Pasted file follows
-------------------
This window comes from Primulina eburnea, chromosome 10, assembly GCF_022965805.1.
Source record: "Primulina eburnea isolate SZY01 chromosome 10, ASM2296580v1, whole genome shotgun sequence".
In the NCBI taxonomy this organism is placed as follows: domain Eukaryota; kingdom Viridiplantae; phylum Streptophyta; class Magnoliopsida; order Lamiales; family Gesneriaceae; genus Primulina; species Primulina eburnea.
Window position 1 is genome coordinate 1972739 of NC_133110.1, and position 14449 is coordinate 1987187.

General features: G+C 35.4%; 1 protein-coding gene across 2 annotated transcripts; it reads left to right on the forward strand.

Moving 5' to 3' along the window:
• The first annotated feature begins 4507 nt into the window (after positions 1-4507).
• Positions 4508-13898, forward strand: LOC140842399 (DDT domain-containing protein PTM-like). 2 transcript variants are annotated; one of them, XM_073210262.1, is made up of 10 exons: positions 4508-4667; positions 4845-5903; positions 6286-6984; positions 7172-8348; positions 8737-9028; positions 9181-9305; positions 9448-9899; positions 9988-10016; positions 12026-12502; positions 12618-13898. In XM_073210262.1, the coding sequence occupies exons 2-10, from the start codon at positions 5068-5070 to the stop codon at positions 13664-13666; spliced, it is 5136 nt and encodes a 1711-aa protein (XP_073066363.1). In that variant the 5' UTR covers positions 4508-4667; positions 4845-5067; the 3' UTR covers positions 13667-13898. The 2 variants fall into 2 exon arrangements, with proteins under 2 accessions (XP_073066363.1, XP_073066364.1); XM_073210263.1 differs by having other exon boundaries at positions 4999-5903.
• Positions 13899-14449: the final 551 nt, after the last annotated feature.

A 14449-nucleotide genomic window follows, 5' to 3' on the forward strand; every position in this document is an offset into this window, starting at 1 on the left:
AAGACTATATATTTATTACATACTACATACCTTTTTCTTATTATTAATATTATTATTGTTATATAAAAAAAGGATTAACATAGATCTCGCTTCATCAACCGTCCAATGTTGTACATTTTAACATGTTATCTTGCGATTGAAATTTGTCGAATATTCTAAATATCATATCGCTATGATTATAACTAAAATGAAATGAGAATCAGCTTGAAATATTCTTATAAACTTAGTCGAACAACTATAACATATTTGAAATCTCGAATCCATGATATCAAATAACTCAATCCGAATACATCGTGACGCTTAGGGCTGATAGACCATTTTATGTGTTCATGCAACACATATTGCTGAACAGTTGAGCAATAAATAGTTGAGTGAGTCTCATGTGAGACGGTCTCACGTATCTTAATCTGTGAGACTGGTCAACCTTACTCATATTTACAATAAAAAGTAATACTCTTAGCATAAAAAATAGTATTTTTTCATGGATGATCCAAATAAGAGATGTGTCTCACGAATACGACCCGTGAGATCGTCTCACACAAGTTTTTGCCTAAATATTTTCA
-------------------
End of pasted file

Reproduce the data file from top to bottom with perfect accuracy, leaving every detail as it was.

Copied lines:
This window comes from Primulina eburnea, chromosome 10, assembly GCF_022965805.1.
Source record: "Primulina eburnea isolate SZY01 chromosome 10, ASM2296580v1, whole genome shotgun sequence".
In the NCBI taxonomy this organism is placed as follows: domain Eukaryota; kingdom Viridiplantae; phylum Streptophyta; class Magnoliopsida; order Lamiales; family Gesneriaceae; genus Primulina; species Primulina eburnea.
Window position 1 is genome coordinate 1972739 of NC_133110.1, and position 14449 is coordinate 1987187.

General features: G+C 35.4%; 1 protein-coding gene across 2 annotated transcripts; it reads left to right on the forward strand.

Moving 5' to 3' along the window:
• The first annotated feature begins 4507 nt into the window (after positions 1-4507).
• Positions 4508-13898, forward strand: LOC140842399 (DDT domain-containing protein PTM-like). 2 transcript variants are annotated; one of them, XM_073210262.1, is made up of 10 exons: positions 4508-4667; positions 4845-5903; positions 6286-6984; positions 7172-8348; positions 8737-9028; positions 9181-9305; positions 9448-9899; positions 9988-10016; positions 12026-12502; positions 12618-13898. In XM_073210262.1, the coding sequence occupies exons 2-10, from the start codon at positions 5068-5070 to the stop codon at positions 13664-13666; spliced, it is 5136 nt and encodes a 1711-aa protein (XP_073066363.1). In that variant the 5' UTR covers positions 4508-4667; positions 4845-5067; the 3' UTR covers positions 13667-13898. The 2 variants fall into 2 exon arrangements, with proteins under 2 accessions (XP_073066363.1, XP_073066364.1); XM_073210263.1 differs by having other exon boundaries at positions 4999-5903.
• Positions 13899-14449: the final 551 nt, after the last annotated feature.

A 14449-nucleotide genomic window follows, 5' to 3' on the forward strand; every position in this document is an offset into this window, starting at 1 on the left:
AAGACTATATATTTATTACATACTACATACCTTTTTCTTATTATTAATATTATTATTGTTATATAAAAAAAGGATTAACATAGATCTCGCTTCATCAACCGTCCAATGTTGTACATTTTAACATGTTATCTTGCGATTGAAATTTGTCGAATATTCTAAATATCATATCGCTATGATTATAACTAAAATGAAATGAGAATCAGCTTGAAATATTCTTATAAACTTAGTCGAACAACTATAACATATTTGAAATCTCGAATCCATGATATCAAATAACTCAATCCGAATACATCGTGACGCTTAGGGCTGATAGACCATTTTATGTGTTCATGCAACACATATTGCTGAACAGTTGAGCAATAAATAGTTGAGTGAGTCTCATGTGAGACGGTCTCACGTATCTTAATCTGTGAGACTGGTCAACCTTACTCATATTTACAATAAAAAGTAATACTCTTAGCATAAAAAATAGTATTTTTTCATGGATGATCCAAATAAGAGATGTGTCTCACGAATACGACCCGTGAGATCGTCTCACACAAGTTTTTGCCTAAATATTTTCA